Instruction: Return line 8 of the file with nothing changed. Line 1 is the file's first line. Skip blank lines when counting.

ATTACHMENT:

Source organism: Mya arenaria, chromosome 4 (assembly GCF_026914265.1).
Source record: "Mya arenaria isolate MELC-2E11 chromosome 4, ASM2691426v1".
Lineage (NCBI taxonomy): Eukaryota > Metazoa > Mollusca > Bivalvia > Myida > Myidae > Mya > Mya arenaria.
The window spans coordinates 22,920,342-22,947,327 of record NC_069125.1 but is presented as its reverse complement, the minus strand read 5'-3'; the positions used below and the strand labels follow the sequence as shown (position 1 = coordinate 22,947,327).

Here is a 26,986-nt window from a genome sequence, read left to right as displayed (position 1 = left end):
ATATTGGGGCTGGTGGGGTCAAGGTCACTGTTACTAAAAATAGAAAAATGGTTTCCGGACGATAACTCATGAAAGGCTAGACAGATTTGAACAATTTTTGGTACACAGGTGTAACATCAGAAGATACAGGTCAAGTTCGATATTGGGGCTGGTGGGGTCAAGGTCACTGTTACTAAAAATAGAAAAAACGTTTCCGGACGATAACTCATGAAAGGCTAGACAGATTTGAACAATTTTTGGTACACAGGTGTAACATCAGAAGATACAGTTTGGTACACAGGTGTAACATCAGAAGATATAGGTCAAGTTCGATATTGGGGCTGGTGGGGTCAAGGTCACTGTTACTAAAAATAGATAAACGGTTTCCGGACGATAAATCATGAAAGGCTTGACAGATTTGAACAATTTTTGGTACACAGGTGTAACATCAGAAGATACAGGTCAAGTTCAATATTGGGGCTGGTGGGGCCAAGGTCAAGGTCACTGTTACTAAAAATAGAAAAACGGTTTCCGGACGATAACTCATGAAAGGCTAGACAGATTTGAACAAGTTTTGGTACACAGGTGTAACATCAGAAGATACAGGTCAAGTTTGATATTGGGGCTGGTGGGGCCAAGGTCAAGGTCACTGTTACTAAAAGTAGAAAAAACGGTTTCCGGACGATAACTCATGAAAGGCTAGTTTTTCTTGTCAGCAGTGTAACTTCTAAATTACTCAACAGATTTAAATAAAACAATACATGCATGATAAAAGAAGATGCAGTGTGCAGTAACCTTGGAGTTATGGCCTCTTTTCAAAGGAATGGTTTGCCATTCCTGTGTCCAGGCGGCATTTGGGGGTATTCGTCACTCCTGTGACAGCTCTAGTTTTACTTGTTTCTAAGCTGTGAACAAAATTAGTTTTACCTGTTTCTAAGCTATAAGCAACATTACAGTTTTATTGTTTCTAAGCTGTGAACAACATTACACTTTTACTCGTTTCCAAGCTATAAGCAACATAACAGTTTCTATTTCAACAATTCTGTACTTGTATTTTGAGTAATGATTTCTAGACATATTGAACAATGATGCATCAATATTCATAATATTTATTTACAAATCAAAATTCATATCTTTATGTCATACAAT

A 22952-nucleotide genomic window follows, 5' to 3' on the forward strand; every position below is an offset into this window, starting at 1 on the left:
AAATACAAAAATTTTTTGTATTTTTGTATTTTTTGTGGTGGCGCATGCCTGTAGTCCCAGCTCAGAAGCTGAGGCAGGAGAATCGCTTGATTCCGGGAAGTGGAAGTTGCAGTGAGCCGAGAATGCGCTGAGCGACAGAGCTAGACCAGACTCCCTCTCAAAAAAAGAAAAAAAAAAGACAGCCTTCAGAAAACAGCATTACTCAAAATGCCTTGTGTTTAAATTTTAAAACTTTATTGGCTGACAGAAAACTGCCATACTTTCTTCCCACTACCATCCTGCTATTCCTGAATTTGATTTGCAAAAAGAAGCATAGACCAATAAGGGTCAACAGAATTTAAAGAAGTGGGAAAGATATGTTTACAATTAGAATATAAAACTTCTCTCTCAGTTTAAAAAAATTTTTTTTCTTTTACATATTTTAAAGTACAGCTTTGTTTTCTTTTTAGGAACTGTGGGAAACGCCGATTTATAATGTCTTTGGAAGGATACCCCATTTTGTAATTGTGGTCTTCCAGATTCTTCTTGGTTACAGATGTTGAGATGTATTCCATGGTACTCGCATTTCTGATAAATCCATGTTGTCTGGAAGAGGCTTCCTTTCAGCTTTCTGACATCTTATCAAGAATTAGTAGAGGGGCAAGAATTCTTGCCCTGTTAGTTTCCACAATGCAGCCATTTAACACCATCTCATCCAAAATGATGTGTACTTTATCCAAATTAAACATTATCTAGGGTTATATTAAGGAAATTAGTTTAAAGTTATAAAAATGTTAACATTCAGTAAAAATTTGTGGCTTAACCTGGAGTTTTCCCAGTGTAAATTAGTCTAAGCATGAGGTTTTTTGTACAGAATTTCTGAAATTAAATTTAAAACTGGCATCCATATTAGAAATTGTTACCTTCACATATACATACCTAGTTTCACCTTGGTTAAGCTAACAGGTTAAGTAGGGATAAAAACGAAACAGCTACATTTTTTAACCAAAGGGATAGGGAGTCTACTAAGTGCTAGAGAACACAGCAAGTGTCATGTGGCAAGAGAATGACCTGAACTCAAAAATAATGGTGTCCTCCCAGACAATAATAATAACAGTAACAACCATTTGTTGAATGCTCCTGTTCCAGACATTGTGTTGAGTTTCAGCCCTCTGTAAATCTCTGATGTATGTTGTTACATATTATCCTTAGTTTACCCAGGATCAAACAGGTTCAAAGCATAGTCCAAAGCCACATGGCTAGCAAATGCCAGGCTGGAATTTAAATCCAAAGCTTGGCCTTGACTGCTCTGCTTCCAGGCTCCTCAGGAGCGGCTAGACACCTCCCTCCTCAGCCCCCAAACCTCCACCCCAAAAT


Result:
AAATACAAAAATTTTTTGTATTTTTGTATTTTTTGTGGTGGCGCATGCCTGTAGTCCCAGCTCAGAAGCTGAGGCAGGAGAATCGCTTGATTCCGGGAAGTGGAAGTTGCAGTGAGCCGAGAATGCGCTGAGCGACAGAGCTAGACCAGACTCCCTCTCAAAAAAAGAAAAAAAAAAGACAGCCTTCAGAAAACAGCATTACTCAAAATGCCTTGTGTTTAAATTTTAAAACTTTATTGGCTGACAGAAAACTGCCATACTTTCTTCCCACTACCATCCTGCTATTCCTGAATTTGATTTGCAAAAAGAAGCATAGACCAATAAGGGTCAACAGAATTTAAAGAAGTGGGAAAGATATGTTTACAATTAGAATATAAAACTTCTCTCTCAGTTTAAAAAAATTTTTTTTCTTTTACATATTTTAAAGTACAGCTTTGTTTTCTTTTTAGGAACTGTGGGAAACGCCGATTTATAATGTCTTTGGAAGGATACCCCATTTTGTAATTGTGGTCTTCCAGATTCTTCTTGGTTACAGATGTTGAGATGTATTCCATGGTACTCGCATTTCTGATAAATCCATGTTGTCTGGAAGAGGCTTCCTTTCAGCTTTCTGACATCTTATCAAGAATTAGTAGAGGGGCAAGAATTCTTGCCCTGTTAGTTTCCACAATGCAGCCATTTAACACCATCTCATCCAAAATGATGTGTACTTTATCCAAATTAAACATTATCTAGGGTTATATTAAGGAAATTAGTTTAAAGTTATAAAAATGTTAACATTCAGTAAAAATTTGTGGCTTAACCTGGAGTTTTCCCAGTGTAAATTAGTCTAAGCATGAGGTTTTTTGTACAGAATTTCTGAAATTAAATTTAAAACTGGCATCCATATTAGAAATTGTTACCTTCACATATACATACCTAGTTTCACCTTGGTTAAGCTAACAGGTTAAGTAGGGATAAAAACGAAACAGCTACATTTTTTAACCAAAGGGATAGGGAGTCTACTAAGTGCTAGAGAACACAGCAAGTGTCATGTGGCAAGAGAATGACCTGAACTCAAAAATAATGGTGTCCTCCCAGACAATAATAATAACAGTAACAACCATTTGTTGAATGCTCCTGTTCCAGACATTGTGTTGAGTTTCAGCCCTCTGTAAATCTCTGATGTATGTTGTTACATATTATCCTTAGTTTACCCAGGATCAAACAGGTTCAAAGCATAGTCCAAAGCCACATGGCTAGCAAATGCCAGGCTGGAATTTAAATCCAAAGCTTGGCCTTGACTGCTCTGCTTCCAGGCTCCTCAGGAGCGGCTAGACACCTCCCTCCTCAGCCCCCAAACCTCCACCCCAAAAT